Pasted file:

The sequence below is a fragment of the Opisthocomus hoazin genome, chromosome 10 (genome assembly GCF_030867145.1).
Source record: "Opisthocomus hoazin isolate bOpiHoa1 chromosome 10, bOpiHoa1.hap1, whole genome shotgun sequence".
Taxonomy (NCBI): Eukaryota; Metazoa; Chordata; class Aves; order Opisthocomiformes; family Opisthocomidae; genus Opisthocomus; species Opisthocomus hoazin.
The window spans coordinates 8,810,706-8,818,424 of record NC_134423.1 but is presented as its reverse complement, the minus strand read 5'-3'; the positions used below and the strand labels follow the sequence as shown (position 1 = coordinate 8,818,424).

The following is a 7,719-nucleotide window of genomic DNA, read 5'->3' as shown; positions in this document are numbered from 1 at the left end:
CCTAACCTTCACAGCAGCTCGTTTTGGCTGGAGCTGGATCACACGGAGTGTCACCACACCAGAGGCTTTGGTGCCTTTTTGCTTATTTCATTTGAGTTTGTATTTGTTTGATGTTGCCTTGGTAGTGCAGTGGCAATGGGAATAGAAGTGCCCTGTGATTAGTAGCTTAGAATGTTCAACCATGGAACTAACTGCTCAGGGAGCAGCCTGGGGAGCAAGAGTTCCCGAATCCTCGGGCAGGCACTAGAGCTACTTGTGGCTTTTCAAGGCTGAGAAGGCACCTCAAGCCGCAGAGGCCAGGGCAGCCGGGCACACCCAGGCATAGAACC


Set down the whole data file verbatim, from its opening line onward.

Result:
The sequence below is a fragment of the Opisthocomus hoazin genome, chromosome 10 (genome assembly GCF_030867145.1).
Source record: "Opisthocomus hoazin isolate bOpiHoa1 chromosome 10, bOpiHoa1.hap1, whole genome shotgun sequence".
Taxonomy (NCBI): Eukaryota; Metazoa; Chordata; class Aves; order Opisthocomiformes; family Opisthocomidae; genus Opisthocomus; species Opisthocomus hoazin.
The window spans coordinates 8,810,706-8,818,424 of record NC_134423.1 but is presented as its reverse complement, the minus strand read 5'-3'; the positions used below and the strand labels follow the sequence as shown (position 1 = coordinate 8,818,424).

The following is a 7,719-nucleotide window of genomic DNA, read 5'->3' as shown; positions in this document are numbered from 1 at the left end:
CCTAACCTTCACAGCAGCTCGTTTTGGCTGGAGCTGGATCACACGGAGTGTCACCACACCAGAGGCTTTGGTGCCTTTTTGCTTATTTCATTTGAGTTTGTATTTGTTTGATGTTGCCTTGGTAGTGCAGTGGCAATGGGAATAGAAGTGCCCTGTGATTAGTAGCTTAGAATGTTCAACCATGGAACTAACTGCTCAGGGAGCAGCCTGGGGAGCAAGAGTTCCCGAATCCTCGGGCAGGCACTAGAGCTACTTGTGGCTTTTCAAGGCTGAGAAGGCACCTCAAGCCGCAGAGGCCAGGGCAGCCGGGCACACCCAGGCATAGAACC